Early Detection of Speech, Language, and Hearing Disorders

Did you know….

Children with communication disorders are more likely to struggle with literacy skills. They often perform poorly in school, have difficulty understanding and expressing language, and have problems reading. These children have trouble reaching their true academic potential due to their speech and language disorders. In addition, these children tend to have issues with frustration and poor self-esteem and may be at risk for depression. Don’t wait and hope your child will outgrow a communication problem. Early detection leads to early treatment. The earlier you get help for your child, the better.

To learn more identifying signs for speech, language, hearing, and voice disorders go to:

Suggested App – My PlayHome

By Sarah M. Nissenbaum, M.A., CCC-SLP
Speech-Language Pathologist


You can use this app to help stimulate your child’s language development (not meant to replace speech-language therapy):

My PlayHome” is an interactive dollhouse app that, when used together with your child,  presents endless opportunities for early language development.

When giving directions, try using a variety of household nouns (e.g., “light switch,” “refrigerator,” “shampoo,” “curtains,” “rug,” “closet”), verbs (e.g., “wash,” “jump,” “sleep”),  pronouns (e.g., “she wants to go outside,” “brush his teeth”),  location concepts (e.g., “put the plate next to the stove,” “check under the sink for the toilet paper”), sequencing concepts (e.g., “feed the fish before you turn off the light,” “get the milk after you pour the cereal”), and quantity concepts (e.g., “get an empty cup,” “pick all the apples”).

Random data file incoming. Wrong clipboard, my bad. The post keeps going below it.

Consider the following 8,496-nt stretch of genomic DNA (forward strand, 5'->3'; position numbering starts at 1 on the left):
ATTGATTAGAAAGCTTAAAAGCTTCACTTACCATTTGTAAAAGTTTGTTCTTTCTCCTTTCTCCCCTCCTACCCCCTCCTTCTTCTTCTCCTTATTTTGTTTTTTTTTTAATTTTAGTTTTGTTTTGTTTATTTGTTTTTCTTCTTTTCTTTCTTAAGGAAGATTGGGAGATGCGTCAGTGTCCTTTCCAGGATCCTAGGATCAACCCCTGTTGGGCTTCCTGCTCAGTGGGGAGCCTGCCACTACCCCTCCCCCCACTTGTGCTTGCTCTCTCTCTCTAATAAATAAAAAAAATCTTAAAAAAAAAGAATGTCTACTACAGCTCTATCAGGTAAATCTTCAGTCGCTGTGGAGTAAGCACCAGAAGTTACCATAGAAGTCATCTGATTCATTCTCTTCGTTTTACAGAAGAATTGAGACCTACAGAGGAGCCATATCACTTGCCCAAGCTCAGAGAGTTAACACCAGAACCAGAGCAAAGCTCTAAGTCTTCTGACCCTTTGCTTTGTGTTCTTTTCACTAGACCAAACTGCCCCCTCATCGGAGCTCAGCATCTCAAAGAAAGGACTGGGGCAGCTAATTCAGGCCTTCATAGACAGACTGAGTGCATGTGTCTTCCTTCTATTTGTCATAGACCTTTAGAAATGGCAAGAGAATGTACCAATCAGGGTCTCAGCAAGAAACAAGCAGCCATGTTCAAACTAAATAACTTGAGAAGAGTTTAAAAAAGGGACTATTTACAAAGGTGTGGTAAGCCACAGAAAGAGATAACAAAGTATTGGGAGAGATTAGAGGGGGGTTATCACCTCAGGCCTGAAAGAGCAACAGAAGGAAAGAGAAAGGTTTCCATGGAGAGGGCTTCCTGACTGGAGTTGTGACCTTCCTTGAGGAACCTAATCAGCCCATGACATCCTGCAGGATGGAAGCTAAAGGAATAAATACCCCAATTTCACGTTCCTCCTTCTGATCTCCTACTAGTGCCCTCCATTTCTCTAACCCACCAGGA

The app can also be used to practice answering/asking questions, role playing social interactions, solving problems, making predictions, and more!

Are you feeling concerned about your child’s delayed speech and language skills?

Consider making an appointment with an audiologist to have your child’s hearing tested to rule out a possible hearing loss. Some hearing losses can begin months or even years after birth. Other signs to look for may include: a lack of attention to sounds (birth to one year), not responding when you call his/her name (7 months to one year), and not following simple directions (1-2 years).

(ASHA) Go to for more information.


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